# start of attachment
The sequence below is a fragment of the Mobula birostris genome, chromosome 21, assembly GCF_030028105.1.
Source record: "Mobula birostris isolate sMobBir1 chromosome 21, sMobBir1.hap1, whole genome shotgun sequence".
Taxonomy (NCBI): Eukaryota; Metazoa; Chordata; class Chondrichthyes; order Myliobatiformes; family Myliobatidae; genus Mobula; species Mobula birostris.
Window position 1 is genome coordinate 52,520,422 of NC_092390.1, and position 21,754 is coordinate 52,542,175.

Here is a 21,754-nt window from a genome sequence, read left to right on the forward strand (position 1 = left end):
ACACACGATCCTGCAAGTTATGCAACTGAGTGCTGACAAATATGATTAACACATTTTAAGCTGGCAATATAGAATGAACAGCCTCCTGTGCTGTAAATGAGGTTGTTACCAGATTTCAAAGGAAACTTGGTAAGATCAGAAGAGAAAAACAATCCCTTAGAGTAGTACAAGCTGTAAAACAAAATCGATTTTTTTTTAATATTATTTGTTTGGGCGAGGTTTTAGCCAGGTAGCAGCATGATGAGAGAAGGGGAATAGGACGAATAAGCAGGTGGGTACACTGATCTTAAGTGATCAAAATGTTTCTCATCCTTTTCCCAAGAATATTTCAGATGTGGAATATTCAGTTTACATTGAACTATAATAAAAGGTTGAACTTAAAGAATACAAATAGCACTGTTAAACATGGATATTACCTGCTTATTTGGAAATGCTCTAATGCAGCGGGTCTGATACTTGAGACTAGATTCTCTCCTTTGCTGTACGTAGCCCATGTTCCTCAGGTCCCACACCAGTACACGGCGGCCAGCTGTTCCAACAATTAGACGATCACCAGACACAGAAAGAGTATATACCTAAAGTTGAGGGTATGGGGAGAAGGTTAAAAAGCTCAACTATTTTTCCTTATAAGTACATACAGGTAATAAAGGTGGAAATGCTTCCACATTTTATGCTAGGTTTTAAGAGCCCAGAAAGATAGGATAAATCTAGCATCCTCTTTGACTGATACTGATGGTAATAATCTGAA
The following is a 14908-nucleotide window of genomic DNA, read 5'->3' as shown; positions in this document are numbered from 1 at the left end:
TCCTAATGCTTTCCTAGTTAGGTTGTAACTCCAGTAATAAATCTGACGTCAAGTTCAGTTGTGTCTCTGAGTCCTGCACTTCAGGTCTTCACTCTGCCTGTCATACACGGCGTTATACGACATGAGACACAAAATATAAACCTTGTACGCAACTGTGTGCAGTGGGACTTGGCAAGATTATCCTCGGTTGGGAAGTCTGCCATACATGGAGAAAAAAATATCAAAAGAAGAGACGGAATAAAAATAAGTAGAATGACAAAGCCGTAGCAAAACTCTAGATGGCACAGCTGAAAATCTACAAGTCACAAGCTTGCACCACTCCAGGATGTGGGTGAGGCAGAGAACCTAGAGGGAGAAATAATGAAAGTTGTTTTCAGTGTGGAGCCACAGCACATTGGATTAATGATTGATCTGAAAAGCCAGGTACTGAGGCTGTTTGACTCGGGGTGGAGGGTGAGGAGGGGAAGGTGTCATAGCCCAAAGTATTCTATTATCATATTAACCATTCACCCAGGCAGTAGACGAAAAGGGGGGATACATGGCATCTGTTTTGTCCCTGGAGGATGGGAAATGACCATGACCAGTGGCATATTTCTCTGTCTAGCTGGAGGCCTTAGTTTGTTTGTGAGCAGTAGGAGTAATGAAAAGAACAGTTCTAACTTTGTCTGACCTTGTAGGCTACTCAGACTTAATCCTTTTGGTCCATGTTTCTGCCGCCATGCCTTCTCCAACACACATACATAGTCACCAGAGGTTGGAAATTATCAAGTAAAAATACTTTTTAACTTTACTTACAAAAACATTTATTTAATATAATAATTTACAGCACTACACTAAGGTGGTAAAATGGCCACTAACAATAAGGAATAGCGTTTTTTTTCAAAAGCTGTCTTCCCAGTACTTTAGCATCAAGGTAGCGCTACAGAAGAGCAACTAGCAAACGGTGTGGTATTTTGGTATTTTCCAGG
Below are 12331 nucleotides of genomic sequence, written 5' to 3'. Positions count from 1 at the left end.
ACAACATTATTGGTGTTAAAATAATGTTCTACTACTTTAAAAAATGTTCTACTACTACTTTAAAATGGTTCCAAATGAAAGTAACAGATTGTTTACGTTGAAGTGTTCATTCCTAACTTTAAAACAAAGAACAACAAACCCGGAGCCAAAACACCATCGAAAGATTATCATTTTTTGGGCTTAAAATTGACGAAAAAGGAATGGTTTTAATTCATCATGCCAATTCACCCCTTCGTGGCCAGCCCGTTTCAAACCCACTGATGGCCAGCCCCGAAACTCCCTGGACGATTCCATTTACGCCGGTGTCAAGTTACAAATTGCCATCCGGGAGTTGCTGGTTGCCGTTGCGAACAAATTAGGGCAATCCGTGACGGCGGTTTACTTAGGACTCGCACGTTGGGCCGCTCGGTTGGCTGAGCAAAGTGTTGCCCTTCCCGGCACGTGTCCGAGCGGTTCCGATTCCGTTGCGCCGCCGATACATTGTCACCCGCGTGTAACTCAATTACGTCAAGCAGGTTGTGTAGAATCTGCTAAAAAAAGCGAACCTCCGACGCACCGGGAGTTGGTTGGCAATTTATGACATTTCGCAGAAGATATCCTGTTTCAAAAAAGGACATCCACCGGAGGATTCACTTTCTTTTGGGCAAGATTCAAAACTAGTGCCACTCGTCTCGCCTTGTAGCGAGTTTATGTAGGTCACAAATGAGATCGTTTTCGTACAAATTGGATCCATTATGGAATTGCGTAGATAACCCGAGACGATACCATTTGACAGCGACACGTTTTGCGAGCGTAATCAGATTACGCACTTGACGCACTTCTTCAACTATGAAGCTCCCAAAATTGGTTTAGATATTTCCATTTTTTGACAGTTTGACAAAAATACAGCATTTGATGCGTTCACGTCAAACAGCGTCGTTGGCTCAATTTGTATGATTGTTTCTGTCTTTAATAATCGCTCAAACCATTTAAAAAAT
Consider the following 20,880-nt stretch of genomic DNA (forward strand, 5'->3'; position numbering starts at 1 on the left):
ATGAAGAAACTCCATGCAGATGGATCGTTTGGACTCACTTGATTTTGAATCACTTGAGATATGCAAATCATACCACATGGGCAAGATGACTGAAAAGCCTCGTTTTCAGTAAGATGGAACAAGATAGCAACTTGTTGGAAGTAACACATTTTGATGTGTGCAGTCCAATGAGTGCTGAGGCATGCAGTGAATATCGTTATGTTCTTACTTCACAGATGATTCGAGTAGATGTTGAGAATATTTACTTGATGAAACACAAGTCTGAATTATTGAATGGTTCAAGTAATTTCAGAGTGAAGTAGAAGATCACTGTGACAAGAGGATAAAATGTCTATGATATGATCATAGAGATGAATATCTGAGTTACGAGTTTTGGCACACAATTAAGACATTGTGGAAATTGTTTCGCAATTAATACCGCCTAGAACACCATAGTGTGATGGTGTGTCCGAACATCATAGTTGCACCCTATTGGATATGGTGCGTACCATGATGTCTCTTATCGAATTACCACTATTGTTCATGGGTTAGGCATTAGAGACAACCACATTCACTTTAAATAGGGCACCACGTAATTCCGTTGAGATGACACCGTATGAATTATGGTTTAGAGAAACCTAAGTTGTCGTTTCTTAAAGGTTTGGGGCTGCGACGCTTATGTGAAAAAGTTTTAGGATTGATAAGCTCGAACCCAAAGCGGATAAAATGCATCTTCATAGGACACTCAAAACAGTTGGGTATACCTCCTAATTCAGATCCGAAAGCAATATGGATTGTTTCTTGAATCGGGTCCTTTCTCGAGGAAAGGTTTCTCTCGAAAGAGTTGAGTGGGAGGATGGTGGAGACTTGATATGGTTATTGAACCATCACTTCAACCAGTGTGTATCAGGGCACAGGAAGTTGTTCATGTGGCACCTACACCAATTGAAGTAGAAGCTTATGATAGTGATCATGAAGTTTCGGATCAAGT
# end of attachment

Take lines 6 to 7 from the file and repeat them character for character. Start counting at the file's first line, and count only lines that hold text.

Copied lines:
ACACACGATCCTGCAAGTTATGCAACTGAGTGCTGACAAATATGATTAACACATTTTAAGCTGGCAATATAGAATGAACAGCCTCCTGTGCTGTAAATGAGGTTGTTACCAGATTTCAAAGGAAACTTGGTAAGATCAGAAGAGAAAAACAATCCCTTAGAGTAGTACAAGCTGTAAAACAAAATCGATTTTTTTTTAATATTATTTGTTTGGGCGAGGTTTTAGCCAGGTAGCAGCATGATGAGAGAAGGGGAATAGGACGAATAAGCAGGTGGGTACACTGATCTTAAGTGATCAAAATGTTTCTCATCCTTTTCCCAAGAATATTTCAGATGTGGAATATTCAGTTTACATTGAACTATAATAAAAGGTTGAACTTAAAGAATACAAATAGCACTGTTAAACATGGATATTACCTGCTTATTTGGAAATGCTCTAATGCAGCGGGTCTGATACTTGAGACTAGATTCTCTCCTTTGCTGTACGTAGCCCATGTTCCTCAGGTCCCACACCAGTACACGGCGGCCAGCTGTTCCAACAATTAGACGATCACCAGACACAGAAAGAGTATATACCTAAAGTTGAGGGTATGGGGAGAAGGTTAAAAAGCTCAACTATTTTTCCTTATAAGTACATACAGGTAATAAAGGTGGAAATGCTTCCACATTTTATGCTAGGTTTTAAGAGCCCAGAAAGATAGGATAAATCTAGCATCCTCTTTGACTGATACTGATGGTAATAATCTGAA
The following is a 14908-nucleotide window of genomic DNA, read 5'->3' as shown; positions in this document are numbered from 1 at the left end: